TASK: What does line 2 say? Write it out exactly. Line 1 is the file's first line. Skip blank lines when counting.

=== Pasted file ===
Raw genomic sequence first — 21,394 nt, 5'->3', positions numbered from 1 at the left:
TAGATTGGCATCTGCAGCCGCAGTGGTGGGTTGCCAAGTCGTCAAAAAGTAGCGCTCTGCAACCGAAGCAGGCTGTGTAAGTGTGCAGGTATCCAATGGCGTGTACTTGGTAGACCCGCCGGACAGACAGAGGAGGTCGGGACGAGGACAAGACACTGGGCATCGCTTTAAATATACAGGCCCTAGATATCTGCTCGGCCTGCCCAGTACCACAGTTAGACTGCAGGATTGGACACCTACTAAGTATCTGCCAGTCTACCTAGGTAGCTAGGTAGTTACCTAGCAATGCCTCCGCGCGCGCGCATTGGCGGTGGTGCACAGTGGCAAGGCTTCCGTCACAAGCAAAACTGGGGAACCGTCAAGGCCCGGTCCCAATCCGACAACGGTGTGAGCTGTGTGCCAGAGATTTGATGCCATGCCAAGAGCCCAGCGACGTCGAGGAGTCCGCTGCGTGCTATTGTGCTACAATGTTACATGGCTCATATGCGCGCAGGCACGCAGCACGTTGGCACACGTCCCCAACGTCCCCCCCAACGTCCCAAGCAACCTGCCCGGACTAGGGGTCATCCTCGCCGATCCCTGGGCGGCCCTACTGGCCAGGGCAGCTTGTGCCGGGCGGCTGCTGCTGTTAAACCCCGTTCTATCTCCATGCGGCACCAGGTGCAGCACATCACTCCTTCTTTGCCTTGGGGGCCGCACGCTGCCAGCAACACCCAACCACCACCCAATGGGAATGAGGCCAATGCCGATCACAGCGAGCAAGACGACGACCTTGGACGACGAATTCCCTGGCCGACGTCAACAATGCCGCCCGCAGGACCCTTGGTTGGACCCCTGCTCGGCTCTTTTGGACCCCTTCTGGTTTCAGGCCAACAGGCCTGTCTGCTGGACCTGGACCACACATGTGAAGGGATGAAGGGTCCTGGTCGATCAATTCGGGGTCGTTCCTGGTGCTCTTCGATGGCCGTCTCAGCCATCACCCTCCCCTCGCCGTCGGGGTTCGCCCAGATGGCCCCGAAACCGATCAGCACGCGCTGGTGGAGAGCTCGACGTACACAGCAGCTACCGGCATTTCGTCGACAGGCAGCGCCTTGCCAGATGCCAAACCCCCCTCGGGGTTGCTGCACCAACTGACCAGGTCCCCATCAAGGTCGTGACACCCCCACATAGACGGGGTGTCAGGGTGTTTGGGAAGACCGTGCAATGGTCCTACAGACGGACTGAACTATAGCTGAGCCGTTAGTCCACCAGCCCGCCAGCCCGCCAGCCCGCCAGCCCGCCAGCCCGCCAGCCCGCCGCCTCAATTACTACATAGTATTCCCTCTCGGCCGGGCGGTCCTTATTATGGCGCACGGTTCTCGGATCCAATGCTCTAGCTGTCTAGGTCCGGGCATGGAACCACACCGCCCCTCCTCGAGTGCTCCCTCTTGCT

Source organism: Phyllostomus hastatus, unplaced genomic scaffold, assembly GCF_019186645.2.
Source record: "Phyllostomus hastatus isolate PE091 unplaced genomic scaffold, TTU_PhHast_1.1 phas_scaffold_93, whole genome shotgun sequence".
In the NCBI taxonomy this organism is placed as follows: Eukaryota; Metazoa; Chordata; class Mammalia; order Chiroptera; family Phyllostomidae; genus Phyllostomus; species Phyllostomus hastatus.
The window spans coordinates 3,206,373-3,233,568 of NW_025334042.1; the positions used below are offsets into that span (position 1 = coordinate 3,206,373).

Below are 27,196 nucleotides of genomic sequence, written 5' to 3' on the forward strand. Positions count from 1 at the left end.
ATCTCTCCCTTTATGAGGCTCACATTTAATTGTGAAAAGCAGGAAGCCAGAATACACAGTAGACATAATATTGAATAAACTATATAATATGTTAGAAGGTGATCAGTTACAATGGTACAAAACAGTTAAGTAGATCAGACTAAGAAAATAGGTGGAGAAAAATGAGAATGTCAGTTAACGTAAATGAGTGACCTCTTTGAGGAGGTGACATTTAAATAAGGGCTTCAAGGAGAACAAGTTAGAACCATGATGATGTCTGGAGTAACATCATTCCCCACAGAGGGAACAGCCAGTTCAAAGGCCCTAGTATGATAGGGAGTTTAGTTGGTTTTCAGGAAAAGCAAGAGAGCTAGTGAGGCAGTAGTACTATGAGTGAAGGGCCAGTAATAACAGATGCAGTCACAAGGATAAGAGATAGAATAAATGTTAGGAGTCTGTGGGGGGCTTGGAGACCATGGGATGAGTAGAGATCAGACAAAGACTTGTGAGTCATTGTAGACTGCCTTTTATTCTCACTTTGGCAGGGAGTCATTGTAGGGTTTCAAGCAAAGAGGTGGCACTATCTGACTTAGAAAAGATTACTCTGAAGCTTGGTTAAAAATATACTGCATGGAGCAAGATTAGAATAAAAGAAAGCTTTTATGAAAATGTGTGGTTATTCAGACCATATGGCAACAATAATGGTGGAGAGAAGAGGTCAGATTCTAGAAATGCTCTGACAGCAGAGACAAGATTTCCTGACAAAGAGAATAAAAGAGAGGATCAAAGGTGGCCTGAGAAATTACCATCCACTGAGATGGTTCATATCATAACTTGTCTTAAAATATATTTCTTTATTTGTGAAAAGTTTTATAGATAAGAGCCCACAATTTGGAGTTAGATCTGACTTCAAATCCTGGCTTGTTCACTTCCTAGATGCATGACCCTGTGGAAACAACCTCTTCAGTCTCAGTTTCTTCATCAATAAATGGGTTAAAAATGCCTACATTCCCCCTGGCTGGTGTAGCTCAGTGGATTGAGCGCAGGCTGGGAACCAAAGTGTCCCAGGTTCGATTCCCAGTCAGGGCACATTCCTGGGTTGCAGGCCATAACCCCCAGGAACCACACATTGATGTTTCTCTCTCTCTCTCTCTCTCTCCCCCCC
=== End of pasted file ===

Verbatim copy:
TAGATTGGCATCTGCAGCCGCAGTGGTGGGTTGCCAAGTCGTCAAAAAGTAGCGCTCTGCAACCGAAGCAGGCTGTGTAAGTGTGCAGGTATCCAATGGCGTGTACTTGGTAGACCCGCCGGACAGACAGAGGAGGTCGGGACGAGGACAAGACACTGGGCATCGCTTTAAATATACAGGCCCTAGATATCTGCTCGGCCTGCCCAGTACCACAGTTAGACTGCAGGATTGGACACCTACTAAGTATCTGCCAGTCTACCTAGGTAGCTAGGTAGTTACCTAGCAATGCCTCCGCGCGCGCGCATTGGCGGTGGTGCACAGTGGCAAGGCTTCCGTCACAAGCAAAACTGGGGAACCGTCAAGGCCCGGTCCCAATCCGACAACGGTGTGAGCTGTGTGCCAGAGATTTGATGCCATGCCAAGAGCCCAGCGACGTCGAGGAGTCCGCTGCGTGCTATTGTGCTACAATGTTACATGGCTCATATGCGCGCAGGCACGCAGCACGTTGGCACACGTCCCCAACGTCCCCCCCAACGTCCCAAGCAACCTGCCCGGACTAGGGGTCATCCTCGCCGATCCCTGGGCGGCCCTACTGGCCAGGGCAGCTTGTGCCGGGCGGCTGCTGCTGTTAAACCCCGTTCTATCTCCATGCGGCACCAGGTGCAGCACATCACTCCTTCTTTGCCTTGGGGGCCGCACGCTGCCAGCAACACCCAACCACCACCCAATGGGAATGAGGCCAATGCCGATCACAGCGAGCAAGACGACGACCTTGGACGACGAATTCCCTGGCCGACGTCAACAATGCCGCCCGCAGGACCCTTGGTTGGACCCCTGCTCGGCTCTTTTGGACCCCTTCTGGTTTCAGGCCAACAGGCCTGTCTGCTGGACCTGGACCACACATGTGAAGGGATGAAGGGTCCTGGTCGATCAATTCGGGGTCGTTCCTGGTGCTCTTCGATGGCCGTCTCAGCCATCACCCTCCCCTCGCCGTCGGGGTTCGCCCAGATGGCCCCGAAACCGATCAGCACGCGCTGGTGGAGAGCTCGACGTACACAGCAGCTACCGGCATTTCGTCGACAGGCAGCGCCTTGCCAGATGCCAAACCCCCCTCGGGGTTGCTGCACCAACTGACCAGGTCCCCATCAAGGTCGTGACACCCCCACATAGACGGGGTGTCAGGGTGTTTGGGAAGACCGTGCAATGGTCCTACAGACGGACTGAACTATAGCTGAGCCGTTAGTCCACCAGCCCGCCAGCCCGCCAGCCCGCCAGCCCGCCAGCCCGCCAGCCCGCCGCCTCAATTACTACATAGTATTCCCTCTCGGCCGGGCGGTCCTTATTATGGCGCACGGTTCTCGGATCCAATGCTCTAGCTGTCTAGGTCCGGGCATGGAACCACACCGCCCCTCCTCGAGTGCTCCCTCTTGCT